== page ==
I was watching you this weekend. It was early on a Saturday morning. 20 of you were holding hands in a circle in that old fellowship hall. I noticed how diverse you were. In that circle some of you were children, some young adults, some weathered and wise from many years on this planet. Some of you were black and some white. Some had large houses, some 1 room apartments, and some of you had nowhere to call home. Some of you have been going to church since you were babies and others walked into this strange community just a few months ago. In that circle you were CEO’s, janitors, marathon runners, chemo patients, addicts, granddads and moms. I saw how different you were, but I don’t think you noticed the differences. I could see in the way you treated each other that you saw the other faces around the circle just as fellow church members, as equal, beloved children of God. Standing there you prayed that God’s love might be known through bread and smiles. Then you went outside. You spent the morning giving out free fresh produce to your neighbors. When folks asked if they qualified for food, you told them, “yes, this is for everyone!” When they asked how much food they could take, you said, “as much as you want, take some for your friends and neighbors too.”
Church, this weekend, I saw you at your best. You were following in Jesus’ footsteps as you gave food to the hungry and loved your neighbors as yourself, no questions asked. You trusted in God’s abundance and generosity instead of trusting in your own fear that there might not be enough. It was beautiful.
A lot of folks are losing faith in you church. I see where they are coming from. Too often you have chosen shame instead of grace. You have closed your doors and told some members of the body of Christ that they are not welcome because of who they love, or because they ask questions, or because they do not believe exactly the same way that you do. You have tried too hard to be cool and powerful and in doing so you have sometimes left Jesus and his teachings behind. You have gotten stuck in your ways, unwilling to change.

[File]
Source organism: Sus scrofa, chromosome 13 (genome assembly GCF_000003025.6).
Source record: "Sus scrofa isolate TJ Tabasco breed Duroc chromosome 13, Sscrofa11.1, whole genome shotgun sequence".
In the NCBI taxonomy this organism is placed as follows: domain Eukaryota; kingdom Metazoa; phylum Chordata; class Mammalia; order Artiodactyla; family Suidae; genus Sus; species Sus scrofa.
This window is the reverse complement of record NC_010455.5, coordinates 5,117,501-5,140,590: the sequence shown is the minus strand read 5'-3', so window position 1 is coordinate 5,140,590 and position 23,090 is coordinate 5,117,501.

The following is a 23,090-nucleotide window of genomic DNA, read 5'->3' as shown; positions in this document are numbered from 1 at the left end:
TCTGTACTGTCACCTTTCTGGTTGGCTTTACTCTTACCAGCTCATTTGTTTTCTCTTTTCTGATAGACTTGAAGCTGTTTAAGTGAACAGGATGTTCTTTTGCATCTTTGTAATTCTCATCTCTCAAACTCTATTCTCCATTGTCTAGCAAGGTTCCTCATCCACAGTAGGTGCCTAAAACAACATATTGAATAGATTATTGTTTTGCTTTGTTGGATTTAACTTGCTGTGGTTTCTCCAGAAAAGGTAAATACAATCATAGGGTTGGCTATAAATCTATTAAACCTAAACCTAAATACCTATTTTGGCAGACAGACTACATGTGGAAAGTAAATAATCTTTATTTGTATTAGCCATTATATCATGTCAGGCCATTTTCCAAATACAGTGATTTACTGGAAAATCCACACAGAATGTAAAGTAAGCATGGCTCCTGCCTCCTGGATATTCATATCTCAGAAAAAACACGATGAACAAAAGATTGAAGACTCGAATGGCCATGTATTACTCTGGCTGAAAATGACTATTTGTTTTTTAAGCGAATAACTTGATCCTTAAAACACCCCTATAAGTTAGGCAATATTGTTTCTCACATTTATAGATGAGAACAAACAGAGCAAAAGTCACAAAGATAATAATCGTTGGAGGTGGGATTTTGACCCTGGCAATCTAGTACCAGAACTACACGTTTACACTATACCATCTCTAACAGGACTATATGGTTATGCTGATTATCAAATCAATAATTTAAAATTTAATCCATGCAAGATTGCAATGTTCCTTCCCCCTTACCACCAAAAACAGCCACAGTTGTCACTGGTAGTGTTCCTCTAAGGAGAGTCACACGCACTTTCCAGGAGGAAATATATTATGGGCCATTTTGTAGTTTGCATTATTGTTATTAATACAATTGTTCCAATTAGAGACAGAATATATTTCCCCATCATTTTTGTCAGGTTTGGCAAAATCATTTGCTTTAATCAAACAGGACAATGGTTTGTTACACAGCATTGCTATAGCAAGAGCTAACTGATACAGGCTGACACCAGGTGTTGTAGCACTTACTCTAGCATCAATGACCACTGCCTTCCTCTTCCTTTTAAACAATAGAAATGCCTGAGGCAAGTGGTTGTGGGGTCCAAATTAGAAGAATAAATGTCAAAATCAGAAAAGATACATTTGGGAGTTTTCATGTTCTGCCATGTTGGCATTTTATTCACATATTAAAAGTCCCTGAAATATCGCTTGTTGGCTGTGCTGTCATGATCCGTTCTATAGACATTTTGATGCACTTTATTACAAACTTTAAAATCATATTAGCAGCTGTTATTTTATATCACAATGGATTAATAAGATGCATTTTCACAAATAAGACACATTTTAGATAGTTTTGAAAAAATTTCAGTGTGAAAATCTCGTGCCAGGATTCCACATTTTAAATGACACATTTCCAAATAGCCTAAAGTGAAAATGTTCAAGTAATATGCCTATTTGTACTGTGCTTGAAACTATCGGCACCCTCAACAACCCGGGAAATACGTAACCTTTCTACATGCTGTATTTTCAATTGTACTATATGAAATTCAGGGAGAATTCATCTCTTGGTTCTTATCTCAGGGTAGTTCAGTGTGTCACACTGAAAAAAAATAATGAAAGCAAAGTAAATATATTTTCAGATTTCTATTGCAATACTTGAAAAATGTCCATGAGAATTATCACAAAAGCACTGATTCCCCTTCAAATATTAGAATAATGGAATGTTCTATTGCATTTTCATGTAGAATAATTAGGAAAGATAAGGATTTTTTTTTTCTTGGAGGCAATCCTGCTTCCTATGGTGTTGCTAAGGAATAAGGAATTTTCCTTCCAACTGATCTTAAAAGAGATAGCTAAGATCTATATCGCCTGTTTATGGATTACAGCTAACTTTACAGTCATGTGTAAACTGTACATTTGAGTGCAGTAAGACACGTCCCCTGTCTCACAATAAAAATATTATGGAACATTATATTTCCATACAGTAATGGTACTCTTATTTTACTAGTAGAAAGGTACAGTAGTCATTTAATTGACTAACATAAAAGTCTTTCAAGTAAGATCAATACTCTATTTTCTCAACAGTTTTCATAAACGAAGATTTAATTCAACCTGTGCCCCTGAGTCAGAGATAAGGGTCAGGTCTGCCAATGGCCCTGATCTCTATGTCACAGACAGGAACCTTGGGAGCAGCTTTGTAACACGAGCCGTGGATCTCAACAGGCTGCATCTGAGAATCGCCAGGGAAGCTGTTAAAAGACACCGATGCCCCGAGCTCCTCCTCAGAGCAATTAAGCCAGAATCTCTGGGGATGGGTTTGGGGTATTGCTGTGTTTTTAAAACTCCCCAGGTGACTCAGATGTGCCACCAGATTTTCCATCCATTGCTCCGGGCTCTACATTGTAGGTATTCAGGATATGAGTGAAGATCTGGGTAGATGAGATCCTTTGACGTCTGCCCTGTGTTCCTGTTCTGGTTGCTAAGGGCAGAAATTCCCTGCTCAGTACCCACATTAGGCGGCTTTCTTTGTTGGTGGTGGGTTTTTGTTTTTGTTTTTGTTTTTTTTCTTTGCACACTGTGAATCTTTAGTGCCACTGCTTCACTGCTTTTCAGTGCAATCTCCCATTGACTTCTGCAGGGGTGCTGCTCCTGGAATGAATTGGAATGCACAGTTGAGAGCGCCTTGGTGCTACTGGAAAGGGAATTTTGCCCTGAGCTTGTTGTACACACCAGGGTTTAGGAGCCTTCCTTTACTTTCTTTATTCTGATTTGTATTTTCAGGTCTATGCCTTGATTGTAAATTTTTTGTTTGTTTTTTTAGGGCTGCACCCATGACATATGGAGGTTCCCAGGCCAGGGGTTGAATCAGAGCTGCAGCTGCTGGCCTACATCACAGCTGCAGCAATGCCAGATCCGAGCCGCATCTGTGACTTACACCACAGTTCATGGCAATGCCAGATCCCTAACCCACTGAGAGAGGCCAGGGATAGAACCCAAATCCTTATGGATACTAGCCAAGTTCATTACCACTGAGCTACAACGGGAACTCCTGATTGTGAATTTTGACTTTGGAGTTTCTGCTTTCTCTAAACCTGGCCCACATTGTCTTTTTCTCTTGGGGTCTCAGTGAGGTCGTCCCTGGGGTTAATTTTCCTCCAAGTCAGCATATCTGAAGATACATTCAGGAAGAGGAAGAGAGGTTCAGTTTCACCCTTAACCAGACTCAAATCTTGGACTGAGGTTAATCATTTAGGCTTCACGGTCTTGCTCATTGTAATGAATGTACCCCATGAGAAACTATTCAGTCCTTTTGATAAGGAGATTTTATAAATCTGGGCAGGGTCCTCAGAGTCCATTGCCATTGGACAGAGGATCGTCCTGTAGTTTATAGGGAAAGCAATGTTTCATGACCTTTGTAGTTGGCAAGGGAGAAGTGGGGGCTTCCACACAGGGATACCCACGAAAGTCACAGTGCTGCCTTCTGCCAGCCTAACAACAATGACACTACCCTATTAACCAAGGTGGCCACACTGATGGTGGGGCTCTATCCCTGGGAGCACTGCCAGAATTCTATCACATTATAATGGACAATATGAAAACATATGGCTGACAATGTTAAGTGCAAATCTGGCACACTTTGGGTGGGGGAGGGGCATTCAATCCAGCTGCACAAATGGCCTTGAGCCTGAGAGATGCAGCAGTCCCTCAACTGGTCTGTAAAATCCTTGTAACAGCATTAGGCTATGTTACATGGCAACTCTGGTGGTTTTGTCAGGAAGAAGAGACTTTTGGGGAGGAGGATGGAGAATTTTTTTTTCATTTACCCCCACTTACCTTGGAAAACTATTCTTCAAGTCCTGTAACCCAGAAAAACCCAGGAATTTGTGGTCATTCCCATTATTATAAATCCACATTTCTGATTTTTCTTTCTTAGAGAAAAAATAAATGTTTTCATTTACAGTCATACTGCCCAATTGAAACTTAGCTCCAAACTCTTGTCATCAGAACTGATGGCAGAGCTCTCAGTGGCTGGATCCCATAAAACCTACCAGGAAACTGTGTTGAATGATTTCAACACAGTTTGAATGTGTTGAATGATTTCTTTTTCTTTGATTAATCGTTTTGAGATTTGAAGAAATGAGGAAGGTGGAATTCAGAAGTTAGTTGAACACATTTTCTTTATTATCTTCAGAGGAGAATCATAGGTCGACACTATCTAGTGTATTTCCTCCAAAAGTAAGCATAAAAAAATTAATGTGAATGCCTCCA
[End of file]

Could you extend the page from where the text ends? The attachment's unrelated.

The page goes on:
In spite of this, I still believe in you. I don’t believe this is who you really are. I just think this is what you act like when you are afraid. You are better than this. Church, I believe in you because I have seen you when you are at your very best.
I have seen you baptize a child and promise to raise them in God’s love, and then I have watched you follow through. I have seen you bring casseroles to a devastated family and read psalms beside the hospital bed. I have seen you show up when the tornado hits and stay long after the news cameras have left. I have watched you help teenagers hear God’s still, small voice and I have seen you whisper to the outcast, “you are God’s beloved child and you are welcome here.”
I have heard your prophetic voice crying for justice, your hymns sung out in praise and your quiet prayers whispered into the silence. I have watched as you fed the hungry, visited the imprisoned, healed the sick, and let the oppressed go free. I watched you knock down the walls that divide us and invite us into one community as sisters and brothers in God. When the world says, be afraid, I have heard you whisper, love. I have seen you proclaim that love has overcome hate, life has overcome death, and that hope will have the final say. I have watched you live as if you really believe, in spite of the evidence otherwise, that this might be true.
I believe in you church.
I believe in you because you raised me. I have seen you come alive.
So, let go of your fear. Be God’s church in this world again.
We need you.
You can do it.
I believe in you.
Rev. Allison Lanza serves as an Associate Chaplain at TCU. Prior to this she served at Hillyer Memorial Christian Church in Raleigh NC. She graduated from Trinity University and Vanderbilt Divinity School. She is a part of Ridglea Christian Church in Fort Worth. The daughter of a TCU professor, she has been a horned frog since birth!